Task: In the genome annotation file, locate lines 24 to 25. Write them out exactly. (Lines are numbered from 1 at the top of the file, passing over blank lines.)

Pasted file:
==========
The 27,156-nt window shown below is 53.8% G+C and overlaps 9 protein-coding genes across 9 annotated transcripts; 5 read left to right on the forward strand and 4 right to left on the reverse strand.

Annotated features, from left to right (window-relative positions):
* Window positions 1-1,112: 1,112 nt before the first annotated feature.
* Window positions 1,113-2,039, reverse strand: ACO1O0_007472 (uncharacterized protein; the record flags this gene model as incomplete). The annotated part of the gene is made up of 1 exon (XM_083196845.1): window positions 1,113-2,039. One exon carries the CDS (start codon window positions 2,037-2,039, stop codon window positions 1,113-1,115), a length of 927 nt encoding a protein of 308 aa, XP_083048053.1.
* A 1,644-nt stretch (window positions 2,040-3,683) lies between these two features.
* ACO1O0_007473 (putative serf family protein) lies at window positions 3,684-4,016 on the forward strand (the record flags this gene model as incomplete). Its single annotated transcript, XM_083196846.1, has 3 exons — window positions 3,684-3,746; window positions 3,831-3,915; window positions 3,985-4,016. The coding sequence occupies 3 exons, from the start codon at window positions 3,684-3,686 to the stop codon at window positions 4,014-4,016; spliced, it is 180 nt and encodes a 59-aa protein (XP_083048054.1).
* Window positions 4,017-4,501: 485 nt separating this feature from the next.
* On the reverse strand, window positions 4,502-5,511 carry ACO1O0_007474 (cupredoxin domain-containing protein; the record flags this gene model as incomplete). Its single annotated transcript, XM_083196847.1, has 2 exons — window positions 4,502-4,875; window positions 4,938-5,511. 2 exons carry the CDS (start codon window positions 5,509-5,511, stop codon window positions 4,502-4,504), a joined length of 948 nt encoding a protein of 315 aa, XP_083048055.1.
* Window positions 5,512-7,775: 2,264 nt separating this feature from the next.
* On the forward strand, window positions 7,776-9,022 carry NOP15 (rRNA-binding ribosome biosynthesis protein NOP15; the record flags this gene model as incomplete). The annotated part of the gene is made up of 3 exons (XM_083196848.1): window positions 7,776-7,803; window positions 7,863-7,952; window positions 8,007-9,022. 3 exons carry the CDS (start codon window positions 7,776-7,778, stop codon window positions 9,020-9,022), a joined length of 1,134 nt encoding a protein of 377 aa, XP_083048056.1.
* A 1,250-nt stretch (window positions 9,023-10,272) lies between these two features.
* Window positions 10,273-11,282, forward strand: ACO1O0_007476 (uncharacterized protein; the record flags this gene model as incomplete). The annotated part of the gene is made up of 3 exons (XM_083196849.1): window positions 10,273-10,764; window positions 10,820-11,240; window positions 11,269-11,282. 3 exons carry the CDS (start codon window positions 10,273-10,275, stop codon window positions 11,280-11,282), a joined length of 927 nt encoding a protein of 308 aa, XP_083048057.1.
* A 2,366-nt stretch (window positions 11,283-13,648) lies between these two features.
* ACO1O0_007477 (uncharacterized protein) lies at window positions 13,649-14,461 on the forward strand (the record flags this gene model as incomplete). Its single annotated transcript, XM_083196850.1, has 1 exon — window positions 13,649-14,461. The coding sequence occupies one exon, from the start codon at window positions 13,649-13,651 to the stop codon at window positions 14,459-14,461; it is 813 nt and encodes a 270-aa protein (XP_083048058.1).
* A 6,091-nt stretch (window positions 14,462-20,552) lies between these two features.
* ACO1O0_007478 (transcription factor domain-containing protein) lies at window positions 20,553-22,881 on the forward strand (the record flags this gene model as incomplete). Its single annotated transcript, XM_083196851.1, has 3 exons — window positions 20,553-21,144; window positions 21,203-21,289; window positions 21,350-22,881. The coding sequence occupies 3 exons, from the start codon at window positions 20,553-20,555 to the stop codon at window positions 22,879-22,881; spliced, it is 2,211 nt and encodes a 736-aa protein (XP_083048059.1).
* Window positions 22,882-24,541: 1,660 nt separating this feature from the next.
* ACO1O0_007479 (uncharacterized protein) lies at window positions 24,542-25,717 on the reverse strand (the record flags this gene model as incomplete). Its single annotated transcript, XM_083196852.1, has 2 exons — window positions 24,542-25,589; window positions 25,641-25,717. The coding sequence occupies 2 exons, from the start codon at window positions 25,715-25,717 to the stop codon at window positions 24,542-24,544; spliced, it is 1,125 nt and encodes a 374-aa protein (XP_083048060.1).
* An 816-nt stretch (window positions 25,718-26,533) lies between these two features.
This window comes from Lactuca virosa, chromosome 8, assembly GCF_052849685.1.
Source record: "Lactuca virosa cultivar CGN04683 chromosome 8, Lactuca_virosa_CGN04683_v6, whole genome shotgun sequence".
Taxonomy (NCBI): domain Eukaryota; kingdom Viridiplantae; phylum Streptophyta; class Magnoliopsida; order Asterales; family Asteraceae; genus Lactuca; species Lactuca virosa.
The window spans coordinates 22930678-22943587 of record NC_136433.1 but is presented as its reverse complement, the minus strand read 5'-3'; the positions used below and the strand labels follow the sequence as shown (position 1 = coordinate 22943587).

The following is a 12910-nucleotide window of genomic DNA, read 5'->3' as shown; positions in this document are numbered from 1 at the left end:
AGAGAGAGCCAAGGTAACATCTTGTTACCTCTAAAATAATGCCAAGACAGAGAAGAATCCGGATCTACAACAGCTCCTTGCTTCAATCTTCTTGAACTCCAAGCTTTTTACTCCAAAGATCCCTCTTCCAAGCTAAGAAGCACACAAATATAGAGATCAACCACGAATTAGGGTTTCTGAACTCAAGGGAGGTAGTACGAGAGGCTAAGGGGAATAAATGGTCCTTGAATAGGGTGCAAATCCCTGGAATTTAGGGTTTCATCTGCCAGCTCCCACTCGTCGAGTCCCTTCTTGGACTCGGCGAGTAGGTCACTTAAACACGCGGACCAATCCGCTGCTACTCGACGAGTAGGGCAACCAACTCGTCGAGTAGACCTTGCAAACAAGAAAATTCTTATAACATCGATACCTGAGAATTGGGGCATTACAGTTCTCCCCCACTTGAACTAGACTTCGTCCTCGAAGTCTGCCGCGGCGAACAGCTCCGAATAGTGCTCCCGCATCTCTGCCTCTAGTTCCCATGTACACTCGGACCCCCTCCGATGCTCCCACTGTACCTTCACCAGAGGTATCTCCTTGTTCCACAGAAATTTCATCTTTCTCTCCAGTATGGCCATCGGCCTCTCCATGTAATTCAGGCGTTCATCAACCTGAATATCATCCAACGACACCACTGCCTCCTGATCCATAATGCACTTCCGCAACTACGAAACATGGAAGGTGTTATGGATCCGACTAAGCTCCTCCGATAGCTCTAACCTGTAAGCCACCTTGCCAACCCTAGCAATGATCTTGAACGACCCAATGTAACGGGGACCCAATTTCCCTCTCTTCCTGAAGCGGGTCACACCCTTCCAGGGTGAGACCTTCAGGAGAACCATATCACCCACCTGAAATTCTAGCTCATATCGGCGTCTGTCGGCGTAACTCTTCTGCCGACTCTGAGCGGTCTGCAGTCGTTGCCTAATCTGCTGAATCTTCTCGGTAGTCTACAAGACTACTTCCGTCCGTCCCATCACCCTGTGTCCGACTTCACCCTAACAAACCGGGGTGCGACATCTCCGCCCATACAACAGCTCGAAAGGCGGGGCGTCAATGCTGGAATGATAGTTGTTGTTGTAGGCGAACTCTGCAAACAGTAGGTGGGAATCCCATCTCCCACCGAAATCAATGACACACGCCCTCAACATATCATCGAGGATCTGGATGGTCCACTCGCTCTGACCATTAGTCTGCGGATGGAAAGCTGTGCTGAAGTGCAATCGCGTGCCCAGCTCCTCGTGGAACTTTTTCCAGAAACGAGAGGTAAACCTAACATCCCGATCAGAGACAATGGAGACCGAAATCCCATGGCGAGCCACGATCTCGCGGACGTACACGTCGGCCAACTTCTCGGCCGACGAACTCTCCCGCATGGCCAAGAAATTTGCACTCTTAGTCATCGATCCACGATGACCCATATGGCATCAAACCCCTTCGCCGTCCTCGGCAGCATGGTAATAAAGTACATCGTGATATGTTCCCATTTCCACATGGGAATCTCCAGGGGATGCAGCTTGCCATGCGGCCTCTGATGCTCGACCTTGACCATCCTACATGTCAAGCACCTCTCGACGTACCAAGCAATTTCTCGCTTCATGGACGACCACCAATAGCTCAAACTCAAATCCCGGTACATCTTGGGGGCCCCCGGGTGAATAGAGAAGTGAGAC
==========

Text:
The following is a 12910-nucleotide window of genomic DNA, read 5'->3' as shown; positions in this document are numbered from 1 at the left end:
AGAGAGAGCCAAGGTAACATCTTGTTACCTCTAAAATAATGCCAAGACAGAGAAGAATCCGGATCTACAACAGCTCCTTGCTTCAATCTTCTTGAACTCCAAGCTTTTTACTCCAAAGATCCCTCTTCCAAGCTAAGAAGCACACAAATATAGAGATCAACCACGAATTAGGGTTTCTGAACTCAAGGGAGGTAGTACGAGAGGCTAAGGGGAATAAATGGTCCTTGAATAGGGTGCAAATCCCTGGAATTTAGGGTTTCATCTGCCAGCTCCCACTCGTCGAGTCCCTTCTTGGACTCGGCGAGTAGGTCACTTAAACACGCGGACCAATCCGCTGCTACTCGACGAGTAGGGCAACCAACTCGTCGAGTAGACCTTGCAAACAAGAAAATTCTTATAACATCGATACCTGAGAATTGGGGCATTACAGTTCTCCCCCACTTGAACTAGACTTCGTCCTCGAAGTCTGCCGCGGCGAACAGCTCCGAATAGTGCTCCCGCATCTCTGCCTCTAGTTCCCATGTACACTCGGACCCCCTCCGATGCTCCCACTGTACCTTCACCAGAGGTATCTCCTTGTTCCACAGAAATTTCATCTTTCTCTCCAGTATGGCCATCGGCCTCTCCATGTAATTCAGGCGTTCATCAACCTGAATATCATCCAACGACACCACTGCCTCCTGATCCATAATGCACTTCCGCAACTACGAAACATGGAAGGTGTTATGGATCCGACTAAGCTCCTCCGATAGCTCTAACCTGTAAGCCACCTTGCCAACCCTAGCAATGATCTTGAACGACCCAATGTAACGGGGACCCAATTTCCCTCTCTTCCTGAAGCGGGTCACACCCTTCCAGGGTGAGACCTTCAGGAGAACCATATCACCCACCTGAAATTCTAGCTCATATCGGCGTCTGTCGGCGTAACTCTTCTGCCGACTCTGAGCGGTCTGCAGTCGTTGCCTAATCTGCTGAATCTTCTCGGTAGTCTACAAGACTACTTCCGTCCGTCCCATCACCCTGTGTCCGACTTCACCCTAACAAACCGGGGTGCGACATCTCCGCCCATACAACAGCTCGAAAGGCGGGGCGTCAATGCTGGAATGATAGTTGTTGTTGTAGGCGAACTCTGCAAACAGTAGGTGGGAATCCCATCTCCCACCGAAATCAATGACACACGCCCTCAACATATCATCGAGGATCTGGATGGTCCACTCGCTCTGACCATTAGTCTGCGGATGGAAAGCTGTGCTGAAGTGCAATCGCGTGCCCAGCTCCTCGTGGAACTTTTTCCAGAAACGAGAGGTAAACCTAACATCCCGATCAGAGACAATGGAGACCGAAATCCCATGGCGAGCCACGATCTCGCGGACGTACACGTCGGCCAACTTCTCGGCCGACGAACTCTCCCGCATGGCCAAGAAATTTGCACTCTTAGTCATCGATCCACGATGACCCATATGGCATCAAACCCCTTCGCCGTCCTCGGCAGCATGGTAATAAAGTACATCGTGATATGTTCCCATTTCCACATGGGAATCTCCAGGGGATGCAGCTTGCCATGCGGCCTCTGATGCTCGACCTTGACCATCCTACATGTCAAGCACCTCTCGACGTACCAAGCAATTTCTCGCTTCATGGACGACCACCAATAGCTCAAACTCAAATCCCGGTACATCTTGGGGGCCCCCGGGTGAATAGAGAAGTGAGAC